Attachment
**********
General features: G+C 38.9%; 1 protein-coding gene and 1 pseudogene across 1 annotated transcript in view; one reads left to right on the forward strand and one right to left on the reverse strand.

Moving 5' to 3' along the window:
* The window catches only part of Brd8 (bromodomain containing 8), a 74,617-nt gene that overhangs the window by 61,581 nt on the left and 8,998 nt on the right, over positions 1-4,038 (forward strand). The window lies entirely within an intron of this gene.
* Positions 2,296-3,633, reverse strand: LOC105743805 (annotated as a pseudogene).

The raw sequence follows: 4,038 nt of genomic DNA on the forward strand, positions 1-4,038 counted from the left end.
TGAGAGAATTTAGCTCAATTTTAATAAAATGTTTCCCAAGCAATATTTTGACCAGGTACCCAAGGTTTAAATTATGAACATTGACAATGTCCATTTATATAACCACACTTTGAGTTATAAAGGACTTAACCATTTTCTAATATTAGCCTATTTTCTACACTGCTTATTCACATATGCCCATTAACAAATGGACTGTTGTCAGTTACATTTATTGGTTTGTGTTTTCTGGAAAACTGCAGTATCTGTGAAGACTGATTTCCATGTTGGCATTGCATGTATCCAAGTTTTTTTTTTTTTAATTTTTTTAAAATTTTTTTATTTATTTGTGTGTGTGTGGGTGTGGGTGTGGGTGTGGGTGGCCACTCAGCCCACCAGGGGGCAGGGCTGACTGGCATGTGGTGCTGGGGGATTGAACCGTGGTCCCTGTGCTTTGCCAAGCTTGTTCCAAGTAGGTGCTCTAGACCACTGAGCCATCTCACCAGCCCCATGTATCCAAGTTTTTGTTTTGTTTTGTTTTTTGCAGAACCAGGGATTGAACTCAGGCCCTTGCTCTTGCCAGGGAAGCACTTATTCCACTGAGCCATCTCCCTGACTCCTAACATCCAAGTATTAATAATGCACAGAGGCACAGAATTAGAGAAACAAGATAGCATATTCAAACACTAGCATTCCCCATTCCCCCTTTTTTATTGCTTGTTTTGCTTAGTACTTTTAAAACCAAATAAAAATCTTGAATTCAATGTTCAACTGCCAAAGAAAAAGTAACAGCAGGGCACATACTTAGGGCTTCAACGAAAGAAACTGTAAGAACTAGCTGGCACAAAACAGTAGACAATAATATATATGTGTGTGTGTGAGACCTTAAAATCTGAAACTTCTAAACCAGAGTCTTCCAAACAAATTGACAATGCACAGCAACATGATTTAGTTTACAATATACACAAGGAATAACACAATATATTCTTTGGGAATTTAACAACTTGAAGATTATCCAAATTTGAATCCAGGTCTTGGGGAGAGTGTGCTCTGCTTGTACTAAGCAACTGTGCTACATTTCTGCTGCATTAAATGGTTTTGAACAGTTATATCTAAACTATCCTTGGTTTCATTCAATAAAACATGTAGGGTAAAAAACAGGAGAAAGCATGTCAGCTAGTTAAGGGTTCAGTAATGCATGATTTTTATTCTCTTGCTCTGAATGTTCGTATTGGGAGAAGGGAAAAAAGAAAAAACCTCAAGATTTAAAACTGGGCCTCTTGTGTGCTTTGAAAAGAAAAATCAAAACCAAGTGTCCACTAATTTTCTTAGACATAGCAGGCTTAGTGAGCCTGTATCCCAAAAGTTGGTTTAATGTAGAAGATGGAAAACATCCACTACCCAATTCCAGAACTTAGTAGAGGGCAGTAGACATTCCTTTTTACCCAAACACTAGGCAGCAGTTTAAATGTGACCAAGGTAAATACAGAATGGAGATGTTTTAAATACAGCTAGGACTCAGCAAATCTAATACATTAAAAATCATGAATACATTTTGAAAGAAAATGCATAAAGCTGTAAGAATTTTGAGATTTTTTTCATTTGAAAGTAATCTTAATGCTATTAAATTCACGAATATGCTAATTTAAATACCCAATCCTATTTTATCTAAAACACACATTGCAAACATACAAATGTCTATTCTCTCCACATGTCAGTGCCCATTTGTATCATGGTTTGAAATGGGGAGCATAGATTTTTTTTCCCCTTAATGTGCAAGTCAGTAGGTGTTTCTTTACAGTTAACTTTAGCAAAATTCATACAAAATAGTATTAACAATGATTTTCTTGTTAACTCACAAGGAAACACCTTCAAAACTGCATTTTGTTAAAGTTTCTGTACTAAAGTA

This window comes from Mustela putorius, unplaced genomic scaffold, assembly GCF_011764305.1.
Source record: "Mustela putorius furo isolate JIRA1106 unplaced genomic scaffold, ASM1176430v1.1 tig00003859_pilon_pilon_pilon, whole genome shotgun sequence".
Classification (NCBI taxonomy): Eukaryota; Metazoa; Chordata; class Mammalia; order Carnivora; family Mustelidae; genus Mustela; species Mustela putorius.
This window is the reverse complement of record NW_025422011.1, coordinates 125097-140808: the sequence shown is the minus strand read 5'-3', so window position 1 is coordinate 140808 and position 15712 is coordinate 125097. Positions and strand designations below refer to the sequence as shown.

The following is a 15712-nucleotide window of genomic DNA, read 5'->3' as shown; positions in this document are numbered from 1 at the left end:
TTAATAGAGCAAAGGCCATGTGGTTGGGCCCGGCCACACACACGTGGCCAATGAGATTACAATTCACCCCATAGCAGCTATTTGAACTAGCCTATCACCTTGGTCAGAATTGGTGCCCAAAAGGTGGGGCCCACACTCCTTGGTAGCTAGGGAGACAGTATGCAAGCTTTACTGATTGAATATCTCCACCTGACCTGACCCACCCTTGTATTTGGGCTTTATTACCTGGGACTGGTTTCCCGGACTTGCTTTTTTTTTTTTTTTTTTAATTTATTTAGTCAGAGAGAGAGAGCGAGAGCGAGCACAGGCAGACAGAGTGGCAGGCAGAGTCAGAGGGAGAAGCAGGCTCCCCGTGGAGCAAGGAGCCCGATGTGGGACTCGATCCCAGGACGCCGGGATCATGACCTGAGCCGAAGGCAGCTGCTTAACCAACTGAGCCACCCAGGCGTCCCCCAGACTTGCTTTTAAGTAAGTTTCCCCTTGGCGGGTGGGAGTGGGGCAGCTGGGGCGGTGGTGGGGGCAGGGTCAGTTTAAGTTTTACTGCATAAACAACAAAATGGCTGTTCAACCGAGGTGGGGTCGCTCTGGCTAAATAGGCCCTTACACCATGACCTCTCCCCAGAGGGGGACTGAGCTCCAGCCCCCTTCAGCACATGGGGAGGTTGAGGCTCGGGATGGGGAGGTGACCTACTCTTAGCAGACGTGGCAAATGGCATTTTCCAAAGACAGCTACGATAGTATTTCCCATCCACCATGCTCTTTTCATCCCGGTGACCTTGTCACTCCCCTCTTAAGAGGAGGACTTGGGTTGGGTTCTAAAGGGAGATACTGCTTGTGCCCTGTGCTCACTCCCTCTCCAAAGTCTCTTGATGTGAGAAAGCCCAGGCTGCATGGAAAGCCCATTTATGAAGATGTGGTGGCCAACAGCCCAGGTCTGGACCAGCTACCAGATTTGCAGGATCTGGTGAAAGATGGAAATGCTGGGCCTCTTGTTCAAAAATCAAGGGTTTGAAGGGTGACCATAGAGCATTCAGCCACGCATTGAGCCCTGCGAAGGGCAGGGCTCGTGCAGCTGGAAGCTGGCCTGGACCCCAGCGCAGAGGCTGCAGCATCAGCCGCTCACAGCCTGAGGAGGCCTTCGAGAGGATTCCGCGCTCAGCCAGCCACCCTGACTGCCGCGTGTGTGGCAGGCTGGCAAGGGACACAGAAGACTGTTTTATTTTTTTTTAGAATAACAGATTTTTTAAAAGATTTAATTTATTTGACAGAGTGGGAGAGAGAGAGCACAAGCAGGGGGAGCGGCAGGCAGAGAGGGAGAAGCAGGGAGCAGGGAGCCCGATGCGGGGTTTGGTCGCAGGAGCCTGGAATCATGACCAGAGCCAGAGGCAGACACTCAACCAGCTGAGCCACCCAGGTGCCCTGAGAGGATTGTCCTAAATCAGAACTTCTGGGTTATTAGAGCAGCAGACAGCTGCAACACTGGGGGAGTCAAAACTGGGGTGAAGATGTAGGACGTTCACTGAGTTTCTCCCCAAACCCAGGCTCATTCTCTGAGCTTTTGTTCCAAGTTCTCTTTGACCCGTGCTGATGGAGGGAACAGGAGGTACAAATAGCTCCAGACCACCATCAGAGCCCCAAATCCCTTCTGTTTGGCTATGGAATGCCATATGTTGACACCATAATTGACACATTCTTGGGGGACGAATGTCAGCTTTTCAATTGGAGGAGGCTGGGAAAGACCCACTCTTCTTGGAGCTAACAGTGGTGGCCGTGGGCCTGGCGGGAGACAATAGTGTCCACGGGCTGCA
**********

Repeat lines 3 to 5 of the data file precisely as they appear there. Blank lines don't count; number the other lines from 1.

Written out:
* The window catches only part of Brd8 (bromodomain containing 8), a 74,617-nt gene that overhangs the window by 61,581 nt on the left and 8,998 nt on the right, over positions 1-4,038 (forward strand). The window lies entirely within an intron of this gene.
* Positions 2,296-3,633, reverse strand: LOC105743805 (annotated as a pseudogene).

The raw sequence follows: 4,038 nt of genomic DNA on the forward strand, positions 1-4,038 counted from the left end.